may not be available from
some labs8

Requires significant
expertise for analysis6

Limited standardization across testing facilities6
Icon of Q-PCR
Type of test Quantitative polymerase
chain reaction (Q-PCR)
Target Immunoglobulin/T-cell receptor
gene rearrangements or gene
fusions (eg, BCR-ABL1)5
Typical
sensitivity*
1 cancer cell in 100,000
normal cells (0.001%)6
Turnaround
time
~ 1–2 weeks (eg, BCR-ABL1)7

3–4 weeks for diagnostic
sample, ~ 1 week for follow-up
analyses (ASO-PCR)8
Sample
requirements
Requires baseline sample, or prior
sample obtained at diagnosis with
detectable disease6
Additional
considerations
BCR-ABL1 PCR is applicable
only in Ph(+) patients9

ASO-PCR utilizes
patient-specific ASO primers (limited availability in the US)9

Limited standardization across testing facilities, depending
on assay6
Icon of NGS
Type of test Next-generation
sequencing (NGS)
Target Immunoglobulin/T-cell receptor
gene rearrangements6
Typical
sensitivity*
1 cancer cell in 1,000,000
normal cells (0.0001%)6
Turnaround
time
~ 1 week4
Sample
requirements
Requires baseline sample, or prior
sample obtained at diagnosis with
detectable disease6
Additional
considerations
FDA-cleared NGS assay available6

Limited standardization across testing facilities using other NGS approaches6

Icon of ClockGuideline recommendations for when to test for MRD

Icon of Clock

Guideline recommendations for when to test for MRD

NCCN Guidelines® state that measurable residual disease (MRD) is an essential component of patient evaluation over the course of sequential therapy in pediatric and adult patients with ALL.1,10 The guidelines recommend MRD characterization of leukemic clones at diagnosis, MRD testing upon completion of initial induction therapy, and subsequent MRD testing at various time points throughout a patient’s treatment journey.1,10

MRD testing timeline1,10,‡

Image of MRD Testing Timeline for both Adult and Pediatric ALL Image of MRD Testing Timeline for both Adult and Pediatric ALL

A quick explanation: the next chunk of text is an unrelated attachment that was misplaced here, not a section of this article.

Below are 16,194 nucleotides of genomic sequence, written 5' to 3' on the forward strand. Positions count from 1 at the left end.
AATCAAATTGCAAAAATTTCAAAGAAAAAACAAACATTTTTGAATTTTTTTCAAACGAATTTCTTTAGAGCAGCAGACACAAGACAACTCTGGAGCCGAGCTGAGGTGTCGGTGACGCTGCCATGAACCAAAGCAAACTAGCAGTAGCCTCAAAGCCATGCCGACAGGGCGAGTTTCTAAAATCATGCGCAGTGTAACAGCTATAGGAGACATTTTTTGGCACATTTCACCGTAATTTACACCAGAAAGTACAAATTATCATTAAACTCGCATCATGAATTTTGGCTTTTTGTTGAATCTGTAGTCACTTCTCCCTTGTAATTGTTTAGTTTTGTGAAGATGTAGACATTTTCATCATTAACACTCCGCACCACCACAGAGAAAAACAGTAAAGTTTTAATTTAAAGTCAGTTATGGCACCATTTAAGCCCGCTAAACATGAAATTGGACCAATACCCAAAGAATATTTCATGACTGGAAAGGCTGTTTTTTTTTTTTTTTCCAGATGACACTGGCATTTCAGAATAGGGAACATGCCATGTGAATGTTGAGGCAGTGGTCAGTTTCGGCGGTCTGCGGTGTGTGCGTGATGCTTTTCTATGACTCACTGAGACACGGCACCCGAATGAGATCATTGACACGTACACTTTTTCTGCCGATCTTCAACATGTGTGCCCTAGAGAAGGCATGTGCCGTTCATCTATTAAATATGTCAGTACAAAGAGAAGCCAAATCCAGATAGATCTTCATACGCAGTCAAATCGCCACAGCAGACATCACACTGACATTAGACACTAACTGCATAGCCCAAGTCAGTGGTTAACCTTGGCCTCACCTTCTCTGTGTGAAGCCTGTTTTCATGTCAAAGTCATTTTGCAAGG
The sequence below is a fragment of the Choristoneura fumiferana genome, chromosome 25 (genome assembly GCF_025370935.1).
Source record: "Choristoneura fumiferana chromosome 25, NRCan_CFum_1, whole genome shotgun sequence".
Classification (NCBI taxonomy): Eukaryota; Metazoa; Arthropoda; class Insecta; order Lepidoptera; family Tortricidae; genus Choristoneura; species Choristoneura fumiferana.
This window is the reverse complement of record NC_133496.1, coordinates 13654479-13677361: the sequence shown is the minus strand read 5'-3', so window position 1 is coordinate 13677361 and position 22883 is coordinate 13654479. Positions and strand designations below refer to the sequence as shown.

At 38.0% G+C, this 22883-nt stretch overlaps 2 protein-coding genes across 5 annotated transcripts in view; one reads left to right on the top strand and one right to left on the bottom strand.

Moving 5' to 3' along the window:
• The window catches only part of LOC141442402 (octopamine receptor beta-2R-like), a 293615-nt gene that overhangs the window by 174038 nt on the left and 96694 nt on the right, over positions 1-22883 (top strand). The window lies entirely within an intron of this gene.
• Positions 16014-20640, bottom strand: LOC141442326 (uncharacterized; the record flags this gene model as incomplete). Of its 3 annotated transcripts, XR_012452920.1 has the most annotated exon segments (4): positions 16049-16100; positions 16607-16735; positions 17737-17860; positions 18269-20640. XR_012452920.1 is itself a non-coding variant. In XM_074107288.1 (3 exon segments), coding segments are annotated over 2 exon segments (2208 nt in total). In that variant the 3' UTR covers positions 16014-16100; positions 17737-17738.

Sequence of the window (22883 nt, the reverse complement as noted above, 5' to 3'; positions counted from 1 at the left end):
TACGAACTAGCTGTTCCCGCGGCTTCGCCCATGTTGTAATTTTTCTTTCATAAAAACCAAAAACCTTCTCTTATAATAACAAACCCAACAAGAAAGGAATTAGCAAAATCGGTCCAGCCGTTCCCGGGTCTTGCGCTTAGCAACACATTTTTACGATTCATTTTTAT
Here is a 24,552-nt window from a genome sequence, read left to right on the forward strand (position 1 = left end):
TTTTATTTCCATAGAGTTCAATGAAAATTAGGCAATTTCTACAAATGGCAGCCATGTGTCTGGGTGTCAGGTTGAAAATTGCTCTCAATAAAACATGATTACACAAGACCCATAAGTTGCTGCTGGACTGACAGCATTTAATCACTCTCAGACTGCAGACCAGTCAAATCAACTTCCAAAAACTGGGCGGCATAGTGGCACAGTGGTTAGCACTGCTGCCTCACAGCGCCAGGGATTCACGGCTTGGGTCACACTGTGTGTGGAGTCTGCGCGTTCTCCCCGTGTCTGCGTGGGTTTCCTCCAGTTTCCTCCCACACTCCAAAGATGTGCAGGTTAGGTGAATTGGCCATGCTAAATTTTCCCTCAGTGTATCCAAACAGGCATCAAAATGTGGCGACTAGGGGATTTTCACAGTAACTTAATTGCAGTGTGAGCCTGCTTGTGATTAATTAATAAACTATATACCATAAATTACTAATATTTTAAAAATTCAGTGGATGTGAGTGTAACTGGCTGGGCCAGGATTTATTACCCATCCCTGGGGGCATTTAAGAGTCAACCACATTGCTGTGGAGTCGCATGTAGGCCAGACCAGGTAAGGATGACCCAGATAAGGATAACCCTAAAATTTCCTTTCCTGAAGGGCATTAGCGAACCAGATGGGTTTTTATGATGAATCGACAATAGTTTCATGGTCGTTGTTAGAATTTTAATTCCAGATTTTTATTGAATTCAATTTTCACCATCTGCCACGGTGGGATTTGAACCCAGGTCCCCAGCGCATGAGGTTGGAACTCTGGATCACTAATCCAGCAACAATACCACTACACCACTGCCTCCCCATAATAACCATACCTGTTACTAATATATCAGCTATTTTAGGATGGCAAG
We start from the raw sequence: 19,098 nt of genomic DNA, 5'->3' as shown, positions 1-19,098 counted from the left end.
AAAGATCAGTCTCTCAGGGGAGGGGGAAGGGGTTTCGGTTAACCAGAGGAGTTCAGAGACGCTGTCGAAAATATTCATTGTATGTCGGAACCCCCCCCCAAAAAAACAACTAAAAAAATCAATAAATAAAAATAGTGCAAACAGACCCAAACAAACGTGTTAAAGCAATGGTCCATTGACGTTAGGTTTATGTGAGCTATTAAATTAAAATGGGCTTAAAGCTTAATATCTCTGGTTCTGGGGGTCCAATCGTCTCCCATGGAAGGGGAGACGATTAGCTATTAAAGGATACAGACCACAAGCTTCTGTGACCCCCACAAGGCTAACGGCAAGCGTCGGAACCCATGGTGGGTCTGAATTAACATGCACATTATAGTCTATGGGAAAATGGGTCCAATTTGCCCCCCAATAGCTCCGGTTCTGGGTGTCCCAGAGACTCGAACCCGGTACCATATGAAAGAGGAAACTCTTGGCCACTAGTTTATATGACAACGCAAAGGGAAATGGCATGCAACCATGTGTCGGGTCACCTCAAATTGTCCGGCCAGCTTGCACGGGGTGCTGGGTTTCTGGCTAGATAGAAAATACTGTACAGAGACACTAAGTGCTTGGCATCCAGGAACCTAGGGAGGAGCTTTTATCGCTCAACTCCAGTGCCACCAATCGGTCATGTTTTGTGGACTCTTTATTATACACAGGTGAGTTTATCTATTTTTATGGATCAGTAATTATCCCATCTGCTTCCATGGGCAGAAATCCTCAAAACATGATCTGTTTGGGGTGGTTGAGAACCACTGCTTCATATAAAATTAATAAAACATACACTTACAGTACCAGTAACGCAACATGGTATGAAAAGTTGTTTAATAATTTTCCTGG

Diagnosis

Baseline sample may be
required or helpful to
characterize leukemic clones
to perform subsequent
MRD analysis§

End of induction**

CR does not exclude the
possible presence of
residual leukemic cells in
the bone marrow

End of consolidation††
Surveillance

Adults: Every 3–6 months
as clinically indicated for at
least 5 years
Pediatric: for suspected
relapse‡‡

MRD status plays an important
role in a patient’s treatment
journey, and an MRD(+) test
result may prompt additional
intervention or a change
in treatment1,10

Aaron Logan discusses
the MRD testing methods:

Video Thumbnail: Professor Aaron Logan Discusses the MRD Testing Methods Video Thumbnail: Professor Aaron Logan Discusses the MRD Testing Methods
Aaron Logan, MD, PhD

Associate Professor of Clinical Medicine
The University of California, San Francisco

James McCloskey shares
his
perspective on
when to test for MRD:

Video Thumbnail: Interim Chief James McCloskey shares perspective on when to test for MRD Video Thumbnail: Interim Chief James McCloskey shares perspective on when to test for MRD
James McCloskey, MD

Interim Chief, Division of Leukemia
The John Theurer Cancer Center

Icon of Location

Where can I test
for MRD?

Icon of LocationWhere can I test
for MRD?

The measurable residual disease (MRD) test can be performed in-house at some institutions, or the sample can be sent to an outside laboratory if necessary.11 You can speak with your pathologist first, as they may have some input or experience with how and where to test.